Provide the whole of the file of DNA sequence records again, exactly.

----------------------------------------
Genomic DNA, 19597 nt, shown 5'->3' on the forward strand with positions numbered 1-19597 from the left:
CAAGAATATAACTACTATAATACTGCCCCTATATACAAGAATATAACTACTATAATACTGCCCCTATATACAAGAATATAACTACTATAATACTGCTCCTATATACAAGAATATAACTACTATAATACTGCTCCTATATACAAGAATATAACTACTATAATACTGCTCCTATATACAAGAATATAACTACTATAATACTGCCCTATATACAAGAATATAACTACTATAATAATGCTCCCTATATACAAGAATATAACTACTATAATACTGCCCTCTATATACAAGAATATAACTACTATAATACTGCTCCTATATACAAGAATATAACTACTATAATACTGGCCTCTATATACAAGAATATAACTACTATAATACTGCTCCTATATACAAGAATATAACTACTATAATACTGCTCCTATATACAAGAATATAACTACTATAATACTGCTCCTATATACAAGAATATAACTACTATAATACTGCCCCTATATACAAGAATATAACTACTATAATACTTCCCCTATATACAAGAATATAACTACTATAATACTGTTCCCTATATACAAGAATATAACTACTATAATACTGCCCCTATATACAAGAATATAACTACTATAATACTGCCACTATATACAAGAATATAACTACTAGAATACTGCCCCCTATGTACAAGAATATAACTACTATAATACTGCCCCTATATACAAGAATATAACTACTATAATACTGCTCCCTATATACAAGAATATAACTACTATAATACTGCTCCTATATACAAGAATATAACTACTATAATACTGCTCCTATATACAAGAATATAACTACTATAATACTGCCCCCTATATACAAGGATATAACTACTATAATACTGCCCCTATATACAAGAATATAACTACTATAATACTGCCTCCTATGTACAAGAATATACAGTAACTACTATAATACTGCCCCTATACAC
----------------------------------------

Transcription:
Genomic DNA, 19597 nt, shown 5'->3' on the forward strand with positions numbered 1-19597 from the left:
CAAGAATATAACTACTATAATACTGCCCCTATATACAAGAATATAACTACTATAATACTGCCCCTATATACAAGAATATAACTACTATAATACTGCTCCTATATACAAGAATATAACTACTATAATACTGCTCCTATATACAAGAATATAACTACTATAATACTGCTCCTATATACAAGAATATAACTACTATAATACTGCCCTATATACAAGAATATAACTACTATAATAATGCTCCCTATATACAAGAATATAACTACTATAATACTGCCCTCTATATACAAGAATATAACTACTATAATACTGCTCCTATATACAAGAATATAACTACTATAATACTGGCCTCTATATACAAGAATATAACTACTATAATACTGCTCCTATATACAAGAATATAACTACTATAATACTGCTCCTATATACAAGAATATAACTACTATAATACTGCTCCTATATACAAGAATATAACTACTATAATACTGCCCCTATATACAAGAATATAACTACTATAATACTTCCCCTATATACAAGAATATAACTACTATAATACTGTTCCCTATATACAAGAATATAACTACTATAATACTGCCCCTATATACAAGAATATAACTACTATAATACTGCCACTATATACAAGAATATAACTACTAGAATACTGCCCCCTATGTACAAGAATATAACTACTATAATACTGCCCCTATATACAAGAATATAACTACTATAATACTGCTCCCTATATACAAGAATATAACTACTATAATACTGCTCCTATATACAAGAATATAACTACTATAATACTGCTCCTATATACAAGAATATAACTACTATAATACTGCCCCCTATATACAAGGATATAACTACTATAATACTGCCCCTATATACAAGAATATAACTACTATAATACTGCCTCCTATGTACAAGAATATACAGTAACTACTATAATACTGCCCCTATACAC